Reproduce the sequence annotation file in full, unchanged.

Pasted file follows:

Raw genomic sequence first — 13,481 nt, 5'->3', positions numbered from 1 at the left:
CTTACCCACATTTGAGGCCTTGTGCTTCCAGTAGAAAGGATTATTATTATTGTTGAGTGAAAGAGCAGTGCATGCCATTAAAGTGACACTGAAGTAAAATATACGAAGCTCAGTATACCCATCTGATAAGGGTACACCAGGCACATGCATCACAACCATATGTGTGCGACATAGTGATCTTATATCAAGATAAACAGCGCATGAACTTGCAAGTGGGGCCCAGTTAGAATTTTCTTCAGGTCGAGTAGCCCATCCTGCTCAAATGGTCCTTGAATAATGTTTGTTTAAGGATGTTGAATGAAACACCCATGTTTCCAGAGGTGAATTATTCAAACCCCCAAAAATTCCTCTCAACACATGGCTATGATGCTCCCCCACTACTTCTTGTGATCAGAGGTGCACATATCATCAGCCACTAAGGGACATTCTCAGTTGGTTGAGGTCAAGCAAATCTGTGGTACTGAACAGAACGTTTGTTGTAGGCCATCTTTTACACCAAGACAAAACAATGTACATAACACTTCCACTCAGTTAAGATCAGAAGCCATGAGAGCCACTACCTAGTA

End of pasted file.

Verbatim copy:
Raw genomic sequence first — 13,481 nt, 5'->3', positions numbered from 1 at the left:
CTTACCCACATTTGAGGCCTTGTGCTTCCAGTAGAAAGGATTATTATTATTGTTGAGTGAAAGAGCAGTGCATGCCATTAAAGTGACACTGAAGTAAAATATACGAAGCTCAGTATACCCATCTGATAAGGGTACACCAGGCACATGCATCACAACCATATGTGTGCGACATAGTGATCTTATATCAAGATAAACAGCGCATGAACTTGCAAGTGGGGCCCAGTTAGAATTTTCTTCAGGTCGAGTAGCCCATCCTGCTCAAATGGTCCTTGAATAATGTTTGTTTAAGGATGTTGAATGAAACACCCATGTTTCCAGAGGTGAATTATTCAAACCCCCAAAAATTCCTCTCAACACATGGCTATGATGCTCCCCCACTACTTCTTGTGATCAGAGGTGCACATATCATCAGCCACTAAGGGACATTCTCAGTTGGTTGAGGTCAAGCAAATCTGTGGTACTGAACAGAACGTTTGTTGTAGGCCATCTTTTACACCAAGACAAAACAATGTACATAACACTTCCACTCAGTTAAGATCAGAAGCCATGAGAGCCACTACCTAGTA